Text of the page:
Monday, January 28, 2008

EPA Launches Nanoscale Materials Stewardship Program

Jan 28: U.S. EPA announced its Nanoscale Materials Stewardship Program (NMSP) and said it wants answers to "What are the human health and environmental risks and benefits of nanoscale chemical products?" Jim Gulliford, EPA’s Assistant Administrator for Prevention, Pesticides and Toxic Substances said, “This program will help strengthen the scientific understanding of nanoscale materials and allow the EPA to more quickly assemble the information needed to ensure appropriate oversight of the products of this promising technology. Participation in this program can help assure the responsible development, use, and acceptance of these materials in the marketplace.”

According to EPA the program calls on manufacturers, importers, processors, and users of engineered nanoscale materials to voluntarily report to EPA key information about these materials within six months. EPA is not requesting that participants develop additional data, only that participants submit existing data.

The Agency will evaluate the information to help ensure the safe manufacture and use of these nanoscale materials. EPA said it will also work with manufacturers, importers, processors and users of nanoscale materials to develop test data to provide a scientific basis for assessing the hazards, exposures, and risks of nanoscale materials. The NMSP is designed to complement and support EPA's new and existing chemical programs under the Toxic Substances Control Act (TSCA) [
See WIMS 8/2/07 & 10/19/06].

The NMSP includes, but is not limited to, existing chemical nanoscale materials manufactured or imported for commercial purposes as defined by TSCA. EPA encourages manufacturers and importers of new chemical nanoscale materials, which are subject to TSCA reporting requirements prior to manufacture, as well as researchers to consider reporting under the NMSP. EPA said the NMSP will help provide a firmer, scientific foundation for regulatory decisions by encouraging the development of key scientific information and use of risk management practices in developing and commercializing nanoscale materials.

EPA said to would publish an interim report on the program in approximately a year from its launching on January 28, 2008. A more detailed report and program evaluation will be published after approximately two years. At the time of the two-year report, EPA intends to determine the future direction of both the basic reporting and in-depth data development phases, although adjustments or decisions on future steps may be made at an earlier point if sufficient experience is gained. This would also include consideration of use of regulatory authorities under TSCA.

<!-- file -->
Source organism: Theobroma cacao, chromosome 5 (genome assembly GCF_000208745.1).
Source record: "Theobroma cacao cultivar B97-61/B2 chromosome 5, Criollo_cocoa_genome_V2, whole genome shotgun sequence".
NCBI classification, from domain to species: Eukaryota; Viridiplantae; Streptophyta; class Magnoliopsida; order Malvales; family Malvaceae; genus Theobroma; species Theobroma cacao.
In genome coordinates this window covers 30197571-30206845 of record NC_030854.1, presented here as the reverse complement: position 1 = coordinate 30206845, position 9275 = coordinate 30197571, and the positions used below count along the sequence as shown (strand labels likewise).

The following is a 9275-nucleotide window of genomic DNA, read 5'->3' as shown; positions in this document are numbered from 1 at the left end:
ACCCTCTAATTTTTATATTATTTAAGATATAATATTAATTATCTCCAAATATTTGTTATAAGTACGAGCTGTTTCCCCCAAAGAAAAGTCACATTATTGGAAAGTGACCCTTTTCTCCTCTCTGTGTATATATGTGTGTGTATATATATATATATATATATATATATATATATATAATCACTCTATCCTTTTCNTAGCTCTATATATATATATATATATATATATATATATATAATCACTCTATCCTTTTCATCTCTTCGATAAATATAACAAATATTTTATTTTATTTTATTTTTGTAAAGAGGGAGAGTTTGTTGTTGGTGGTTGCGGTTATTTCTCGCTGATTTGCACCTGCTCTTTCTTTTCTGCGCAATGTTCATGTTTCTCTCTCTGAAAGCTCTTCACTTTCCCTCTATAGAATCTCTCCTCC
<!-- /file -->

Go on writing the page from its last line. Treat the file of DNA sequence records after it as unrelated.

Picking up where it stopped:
Environmental Defense a persistent watchdog, participant and critic of EPA's approach thus far issued a release saying, "The U.S. Environmental Protection Agency’s (EPA) long-awaited voluntary reporting program for engineered nanomaterials will not deliver critically needed information and serves only to postpone key decisions on how best to mitigate nanotechnology’s potential risks to human health and the environment, according to Environmental Defense. The group harshly criticized the EPA’s new Nanoscale Materials Stewardship Program... Richard Denison, Ph.D., Environmental Defense Senior Scientist said, “EPA is simply ‘kicking the can down the road’ by shunning approaches that could have delivered needed information faster, and by opting instead to pursue an open-ended approach with no end in sight."

In a related matter, EPA announced that it has awarded 21 grants totaling $7.34 million to universities to investigate potential adverse health and environmental effects of manufactured nanomaterials. The grants were awarded through EPA’s Science to Achieve Results (STAR) research grants program in partnership with the National Science Foundation's (NSF), National Institute of Environmental Health Sciences (NIEHS), and the National Institute for Occupational Safety and Health (NIOSH) who awarded another eight grants for a total of 29. Nine of the grants focus on potential toxicity, and 12 grants study the fate and transport of nanomaterials in the environment.

Access a release from EPA announcing the NMSP (
click here). Access EPA's Federal Register announcement [73 FR 4861-4866] (click here). Access further details on the NMSP (click here). Access more information on Nanotechnology under the Toxic Substances Control Act (click here). Access a release from Environmental Defense (click here). Access a release on the nanomaterials grants listing the recipients (click here). Access WIMS-EcoBizPort Nanotechnology links for additional information (click here). [*Toxics]